Other applicant tracking systems may use a “ranking” system for applications. This means they will generate a numbered list of applications whose content best matches the keywords that the employer needs for the role.
Remember, getting through the resume keyword-scanner does not guarantee you the interview. Otherwise your resume would just be a list of terms. Just using keywords isn’t enough; you also have to use them in context i.e., using them in sentences and bullet points to prove you know what you’re talking about.
Include an “Areas of Expertise,” or “Core Competencies” section on your resume that outlines your strongest hard and soft skills. Refer to the job description for keywords while creating this section and try not to make it too long as it won’t be impactful when it is seen by a human.
Why do employers use an applicant tracking system?
The exponential rise of the internet proved an amazing resource for everyone, particularly job seekers. The ability to instantly apply for numerous jobs from the comfort of your home made the whole process of looking for a job a lot simpler.
The problem here is that many job seekers tend to have the thought process of “Why don’t I just fire off lots of applications? Even if I am not strictly qualified for some of them, it’s worth a shot.” Hiring managers and recruiting teams then have to wade through this sea of applications, where many of the applicants are not suitably qualified.
Harnessing technology to streamline this process makes sense. Utilizing an applicant tracking system can save a company precious time and money (not to mention the sanity of its HR recruiters).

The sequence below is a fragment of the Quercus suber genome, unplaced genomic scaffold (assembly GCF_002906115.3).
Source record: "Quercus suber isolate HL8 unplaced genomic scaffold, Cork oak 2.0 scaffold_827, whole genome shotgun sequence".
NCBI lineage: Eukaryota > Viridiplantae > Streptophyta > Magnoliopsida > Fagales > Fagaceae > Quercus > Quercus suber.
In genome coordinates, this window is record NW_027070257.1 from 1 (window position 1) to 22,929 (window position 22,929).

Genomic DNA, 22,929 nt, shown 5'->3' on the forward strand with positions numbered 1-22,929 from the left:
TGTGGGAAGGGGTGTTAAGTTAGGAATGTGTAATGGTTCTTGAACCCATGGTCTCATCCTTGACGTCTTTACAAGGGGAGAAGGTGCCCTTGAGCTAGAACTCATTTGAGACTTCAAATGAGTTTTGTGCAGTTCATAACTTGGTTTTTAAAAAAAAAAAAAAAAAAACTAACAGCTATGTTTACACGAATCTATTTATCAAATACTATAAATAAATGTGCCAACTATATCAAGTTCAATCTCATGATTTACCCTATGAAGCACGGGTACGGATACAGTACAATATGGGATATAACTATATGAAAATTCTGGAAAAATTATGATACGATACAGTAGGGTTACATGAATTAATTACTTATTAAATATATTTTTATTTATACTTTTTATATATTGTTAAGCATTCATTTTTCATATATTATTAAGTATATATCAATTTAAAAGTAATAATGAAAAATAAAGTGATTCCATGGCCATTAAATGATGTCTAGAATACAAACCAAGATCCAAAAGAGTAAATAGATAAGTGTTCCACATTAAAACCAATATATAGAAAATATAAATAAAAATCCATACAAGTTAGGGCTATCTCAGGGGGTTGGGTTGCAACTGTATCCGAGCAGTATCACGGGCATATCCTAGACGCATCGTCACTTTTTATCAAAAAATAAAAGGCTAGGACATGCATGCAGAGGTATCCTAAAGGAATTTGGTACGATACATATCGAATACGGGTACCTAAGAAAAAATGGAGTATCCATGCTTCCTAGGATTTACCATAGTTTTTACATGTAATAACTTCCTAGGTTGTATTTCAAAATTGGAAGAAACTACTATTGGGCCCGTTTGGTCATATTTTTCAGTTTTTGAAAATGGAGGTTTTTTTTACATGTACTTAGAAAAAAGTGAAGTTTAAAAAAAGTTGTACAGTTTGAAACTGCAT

Here are some of the key features and benefits applicant tracking systems can offer an employer.
Time savings on repetitive tasks - Eliminates the need for both manual posting of jobs and human filtering of incoming applications, saving the hiring team valuable time.
Improved cost-per-hire - The cost of an applicant tracking system ($100 - $150 per month) is considerably lower than the cost of hiring a recruiter ($2000 - $3000 per month).
Enhanced inter-departmental communication - Centralized system improves communication between the recruiting team and other departments involved in the hiring process.
Improved quality and speed of hires - Employers can cherry pick qualified and talented candidates and not risk losing this talent to competitors via a speedier recruitment process.
Enhanced candidate experience - An automated applicant tracking system improves efficiency in the hiring process. This efficiency jumpstarts human contact with candidates fairly soon after receiving their applications which can favorably impress those candidates.
Understanding what an ATS actually does and how it benefits an employer can make the ATS seem much less daunting. So, let’s get started and optimize your resume for ATS.